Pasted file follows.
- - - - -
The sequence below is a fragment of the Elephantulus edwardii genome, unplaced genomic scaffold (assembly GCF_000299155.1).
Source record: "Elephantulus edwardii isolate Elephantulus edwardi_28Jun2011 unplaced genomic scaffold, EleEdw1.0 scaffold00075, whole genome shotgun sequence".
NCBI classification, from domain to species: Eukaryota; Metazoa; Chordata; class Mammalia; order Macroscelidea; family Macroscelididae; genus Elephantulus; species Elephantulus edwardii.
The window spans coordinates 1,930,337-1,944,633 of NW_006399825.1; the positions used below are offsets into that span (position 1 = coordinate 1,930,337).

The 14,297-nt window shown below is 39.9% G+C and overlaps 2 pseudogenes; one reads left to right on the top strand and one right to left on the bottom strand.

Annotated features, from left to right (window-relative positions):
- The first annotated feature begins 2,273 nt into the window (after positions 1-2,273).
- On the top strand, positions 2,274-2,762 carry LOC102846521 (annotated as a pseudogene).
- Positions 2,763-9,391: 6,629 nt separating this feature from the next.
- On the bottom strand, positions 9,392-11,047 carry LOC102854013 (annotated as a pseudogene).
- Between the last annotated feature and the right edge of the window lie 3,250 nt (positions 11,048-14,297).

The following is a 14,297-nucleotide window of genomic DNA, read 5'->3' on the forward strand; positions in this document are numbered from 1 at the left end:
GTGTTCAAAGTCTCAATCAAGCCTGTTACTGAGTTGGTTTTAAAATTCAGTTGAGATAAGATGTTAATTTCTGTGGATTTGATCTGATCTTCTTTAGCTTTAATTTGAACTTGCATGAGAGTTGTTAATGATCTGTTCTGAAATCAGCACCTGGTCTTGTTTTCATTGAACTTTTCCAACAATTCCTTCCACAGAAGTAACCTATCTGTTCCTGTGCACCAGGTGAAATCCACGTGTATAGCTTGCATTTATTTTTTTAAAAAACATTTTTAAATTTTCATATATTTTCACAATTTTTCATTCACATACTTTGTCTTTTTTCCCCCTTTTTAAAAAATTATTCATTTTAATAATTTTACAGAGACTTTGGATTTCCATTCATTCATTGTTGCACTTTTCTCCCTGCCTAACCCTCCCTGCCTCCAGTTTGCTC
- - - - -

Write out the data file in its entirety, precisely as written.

The sequence below is a fragment of the Elephantulus edwardii genome, unplaced genomic scaffold (assembly GCF_000299155.1).
Source record: "Elephantulus edwardii isolate Elephantulus edwardi_28Jun2011 unplaced genomic scaffold, EleEdw1.0 scaffold00075, whole genome shotgun sequence".
NCBI classification, from domain to species: Eukaryota; Metazoa; Chordata; class Mammalia; order Macroscelidea; family Macroscelididae; genus Elephantulus; species Elephantulus edwardii.
The window spans coordinates 1,930,337-1,944,633 of NW_006399825.1; the positions used below are offsets into that span (position 1 = coordinate 1,930,337).

The 14,297-nt window shown below is 39.9% G+C and overlaps 2 pseudogenes; one reads left to right on the top strand and one right to left on the bottom strand.

Annotated features, from left to right (window-relative positions):
- The first annotated feature begins 2,273 nt into the window (after positions 1-2,273).
- On the top strand, positions 2,274-2,762 carry LOC102846521 (annotated as a pseudogene).
- Positions 2,763-9,391: 6,629 nt separating this feature from the next.
- On the bottom strand, positions 9,392-11,047 carry LOC102854013 (annotated as a pseudogene).
- Between the last annotated feature and the right edge of the window lie 3,250 nt (positions 11,048-14,297).

The following is a 14,297-nucleotide window of genomic DNA, read 5'->3' on the forward strand; positions in this document are numbered from 1 at the left end:
GTGTTCAAAGTCTCAATCAAGCCTGTTACTGAGTTGGTTTTAAAATTCAGTTGAGATAAGATGTTAATTTCTGTGGATTTGATCTGATCTTCTTTAGCTTTAATTTGAACTTGCATGAGAGTTGTTAATGATCTGTTCTGAAATCAGCACCTGGTCTTGTTTTCATTGAACTTTTCCAACAATTCCTTCCACAGAAGTAACCTATCTGTTCCTGTGCACCAGGTGAAATCCACGTGTATAGCTTGCATTTATTTTTTTAAAAAACATTTTTAAATTTTCATATATTTTCACAATTTTTCATTCACATACTTTGTCTTTTTTCCCCCTTTTTAAAAAATTATTCATTTTAATAATTTTACAGAGACTTTGGATTTCCATTCATTCATTGTTGCACTTTTCTCCCTGCCTAACCCTCCCTGCCTCCAGTTTGCTC